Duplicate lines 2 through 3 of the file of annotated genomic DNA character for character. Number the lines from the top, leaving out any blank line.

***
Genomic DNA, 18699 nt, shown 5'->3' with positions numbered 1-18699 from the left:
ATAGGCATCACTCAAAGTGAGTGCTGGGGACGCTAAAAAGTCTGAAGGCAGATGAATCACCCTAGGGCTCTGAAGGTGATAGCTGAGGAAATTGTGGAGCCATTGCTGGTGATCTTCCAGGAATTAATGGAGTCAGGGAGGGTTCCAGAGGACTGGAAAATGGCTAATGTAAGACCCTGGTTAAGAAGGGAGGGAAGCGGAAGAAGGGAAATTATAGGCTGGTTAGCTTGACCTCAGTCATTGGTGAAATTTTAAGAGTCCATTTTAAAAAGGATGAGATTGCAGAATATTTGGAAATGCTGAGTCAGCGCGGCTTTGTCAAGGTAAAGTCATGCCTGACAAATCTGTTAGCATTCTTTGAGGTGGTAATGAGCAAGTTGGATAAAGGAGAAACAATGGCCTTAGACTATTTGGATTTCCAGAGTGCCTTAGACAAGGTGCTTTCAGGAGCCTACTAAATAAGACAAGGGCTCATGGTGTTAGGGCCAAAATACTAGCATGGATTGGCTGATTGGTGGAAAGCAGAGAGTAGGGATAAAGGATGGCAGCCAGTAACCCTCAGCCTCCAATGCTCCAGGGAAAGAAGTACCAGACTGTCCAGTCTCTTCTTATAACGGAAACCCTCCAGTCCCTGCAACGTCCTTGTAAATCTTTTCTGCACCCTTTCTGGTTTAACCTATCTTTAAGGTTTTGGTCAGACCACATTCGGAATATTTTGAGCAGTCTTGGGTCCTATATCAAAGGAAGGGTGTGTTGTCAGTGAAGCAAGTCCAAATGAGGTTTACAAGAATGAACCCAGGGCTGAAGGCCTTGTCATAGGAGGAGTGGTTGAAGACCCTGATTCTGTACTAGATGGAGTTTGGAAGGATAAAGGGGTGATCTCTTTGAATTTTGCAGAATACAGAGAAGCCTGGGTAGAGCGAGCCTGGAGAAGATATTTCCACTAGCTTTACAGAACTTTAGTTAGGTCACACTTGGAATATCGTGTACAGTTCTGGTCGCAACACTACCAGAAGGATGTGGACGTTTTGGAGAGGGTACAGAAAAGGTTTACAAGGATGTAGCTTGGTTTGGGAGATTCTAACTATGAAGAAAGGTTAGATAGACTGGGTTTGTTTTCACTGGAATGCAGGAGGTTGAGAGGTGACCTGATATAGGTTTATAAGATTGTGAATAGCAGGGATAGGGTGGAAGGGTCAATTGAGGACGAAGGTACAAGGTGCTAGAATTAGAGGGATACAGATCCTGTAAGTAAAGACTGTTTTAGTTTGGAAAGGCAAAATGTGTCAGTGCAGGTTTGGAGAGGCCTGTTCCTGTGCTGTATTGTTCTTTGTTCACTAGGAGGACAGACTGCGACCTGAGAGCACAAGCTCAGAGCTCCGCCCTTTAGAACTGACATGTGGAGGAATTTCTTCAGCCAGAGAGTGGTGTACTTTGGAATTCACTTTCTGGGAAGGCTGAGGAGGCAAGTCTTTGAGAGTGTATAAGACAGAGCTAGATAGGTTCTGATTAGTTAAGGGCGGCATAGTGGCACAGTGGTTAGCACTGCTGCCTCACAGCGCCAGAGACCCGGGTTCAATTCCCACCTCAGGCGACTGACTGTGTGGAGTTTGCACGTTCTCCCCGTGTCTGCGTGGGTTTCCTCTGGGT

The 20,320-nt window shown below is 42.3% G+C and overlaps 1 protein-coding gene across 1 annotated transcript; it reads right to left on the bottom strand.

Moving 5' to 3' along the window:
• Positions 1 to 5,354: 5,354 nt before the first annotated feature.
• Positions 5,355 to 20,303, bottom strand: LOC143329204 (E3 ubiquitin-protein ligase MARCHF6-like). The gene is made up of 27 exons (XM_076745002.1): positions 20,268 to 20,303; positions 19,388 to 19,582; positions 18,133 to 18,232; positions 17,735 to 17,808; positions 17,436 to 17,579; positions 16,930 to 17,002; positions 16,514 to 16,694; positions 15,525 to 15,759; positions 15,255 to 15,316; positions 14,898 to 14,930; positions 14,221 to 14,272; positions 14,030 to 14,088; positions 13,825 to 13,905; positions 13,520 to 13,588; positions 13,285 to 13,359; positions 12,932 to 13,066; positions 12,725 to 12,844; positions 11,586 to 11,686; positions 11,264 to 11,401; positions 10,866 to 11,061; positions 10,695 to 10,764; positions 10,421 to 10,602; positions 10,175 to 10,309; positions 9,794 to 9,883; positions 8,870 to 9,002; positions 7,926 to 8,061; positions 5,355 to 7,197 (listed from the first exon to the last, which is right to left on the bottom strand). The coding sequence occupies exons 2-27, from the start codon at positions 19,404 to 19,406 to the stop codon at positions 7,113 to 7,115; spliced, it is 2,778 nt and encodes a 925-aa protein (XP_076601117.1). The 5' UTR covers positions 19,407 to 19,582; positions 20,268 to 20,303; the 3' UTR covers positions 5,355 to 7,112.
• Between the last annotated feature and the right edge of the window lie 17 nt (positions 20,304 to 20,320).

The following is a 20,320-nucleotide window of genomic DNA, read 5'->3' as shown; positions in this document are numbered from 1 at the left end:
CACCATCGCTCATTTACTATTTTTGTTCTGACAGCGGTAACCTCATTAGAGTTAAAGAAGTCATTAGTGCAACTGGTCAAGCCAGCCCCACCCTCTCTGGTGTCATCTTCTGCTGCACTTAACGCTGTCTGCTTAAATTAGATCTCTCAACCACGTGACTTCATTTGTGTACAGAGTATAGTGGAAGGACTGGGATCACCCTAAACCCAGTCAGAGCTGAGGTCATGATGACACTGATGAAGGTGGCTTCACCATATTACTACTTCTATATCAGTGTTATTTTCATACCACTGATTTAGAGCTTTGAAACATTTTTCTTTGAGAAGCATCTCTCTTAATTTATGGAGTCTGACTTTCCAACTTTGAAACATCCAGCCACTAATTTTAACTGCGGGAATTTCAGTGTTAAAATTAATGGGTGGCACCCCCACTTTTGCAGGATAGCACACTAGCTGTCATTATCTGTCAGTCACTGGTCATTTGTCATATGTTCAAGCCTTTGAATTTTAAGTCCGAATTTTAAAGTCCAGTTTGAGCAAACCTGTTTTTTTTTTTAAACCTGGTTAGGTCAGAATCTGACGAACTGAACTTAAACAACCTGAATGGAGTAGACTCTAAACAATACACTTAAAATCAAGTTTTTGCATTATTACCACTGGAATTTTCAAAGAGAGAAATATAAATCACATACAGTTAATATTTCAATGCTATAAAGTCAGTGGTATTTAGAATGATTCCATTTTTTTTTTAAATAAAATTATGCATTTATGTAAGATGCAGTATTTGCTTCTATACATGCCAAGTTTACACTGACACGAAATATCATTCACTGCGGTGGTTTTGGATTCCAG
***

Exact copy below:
ATAGGCATCACTCAAAGTGAGTGCTGGGGACGCTAAAAAGTCTGAAGGCAGATGAATCACCCTAGGGCTCTGAAGGTGATAGCTGAGGAAATTGTGGAGCCATTGCTGGTGATCTTCCAGGAATTAATGGAGTCAGGGAGGGTTCCAGAGGACTGGAAAATGGCTAATGTAAGACCCTGGTTAAGAAGGGAGGGAAGCGGAAGAAGGGAAATTATAGGCTGGTTAGCTTGACCTCAGTCATTGGTGAAATTTTAAGAGTCCATTTTAAAAAGGATGAGATTGCAGAATATTTGGAAATGCTGAGTCAGCGCGGCTTTGTCAAGGTAAAGTCATGCCTGACAAATCTGTTAGCATTCTTTGAGGTGGTAATGAGCAAGTTGGATAAAGGAGAAACAATGGCCTTAGACTATTTGGATTTCCAGAGTGCCTTAGACAAGGTGCTTTCAGGAGCCTACTAAATAAGACAAGGGCTCATGGTGTTAGGGCCAAAATACTAGCATGGATTGGCTGATTGGTGGAAAGCAGAGAGTAGGGATAAAGGATGGCAGCCAGTAACCCTCAGCCTCCAATGCTCCAGGGAAAGAAGTACCAGACTGTCCAGTCTCTTCTTATAACGGAAACCCTCCAGTCCCTGCAACGTCCTTGTAAATCTTTTCTGCACCCTTTCTGGTTTAACCTATCTTTAAGGTTTTGGTCAGACCACATTCGGAATATTTTGAGCAGTCTTGGGTCCTATATCAAAGGAAGGGTGTGTTGTCAGTGAAGCAAGTCCAAATGAGGTTTACAAGAATGAACCCAGGGCTGAAGGCCTTGTCATAGGAGGAGTGGTTGAAGACCCTGATTCTGTACTAGATGGAGTTTGGAAGGATAAAGGGGTGATCTCTTTGAATTTTGCAGAATACAGAGAAGCCTGGGTAGAGCGAGCCTGGAGAAGATATTTCCACTAGCTTTACAGAACTTTAGTTAGGTCACACTTGGAATATCGTGTACAGTTCTGGTCGCAACACTACCAGAAGGATGTGGACGTTTTGGAGAGGGTACAGAAAAGGTTTACAAGGATGTAGCTTGGTTTGGGAGATTCTAACTATGAAGAAAGGTTAGATAGACTGGGTTTGTTTTCACTGGAATGCAGGAGGTTGAGAGGTGACCTGATATAGGTTTATAAGATTGTGAATAGCAGGGATAGGGTGGAAGGGTCAATTGAGGACGAAGGTACAAGGTGCTAGAATTAGAGGGATACAGATCCTGTAAGTAAAGACTGTTTTAGTTTGGAAAGGCAAAATGTGTCAGTGCAGGTTTGGAGAGGCCTGTTCCTGTGCTGTATTGTTCTTTGTTCACTAGGAGGACAGACTGCGACCTGAGAGCACAAGCTCAGAGCTCCGCCCTTTAGAACTGACATGTGGAGGAATTTCTTCAGCCAGAGAGTGGTGTACTTTGGAATTCACTTTCTGGGAAGGCTGAGGAGGCAAGTCTTTGAGAGTGTATAAGACAGAGCTAGATAGGTTCTGATTAGTTAAGGGCGGCATAGTGGCACAGTGGTTAGCACTGCTGCCTCACAGCGCCAGAGACCCGGGTTCAATTCCCACCTCAGGCGACTGACTGTGTGGAGTTTGCACGTTCTCCCCGTGTCTGCGTGGGTTTCCTCTGGGT

The 20,320-nt window shown below is 42.3% G+C and overlaps 1 protein-coding gene across 1 annotated transcript; it reads right to left on the bottom strand.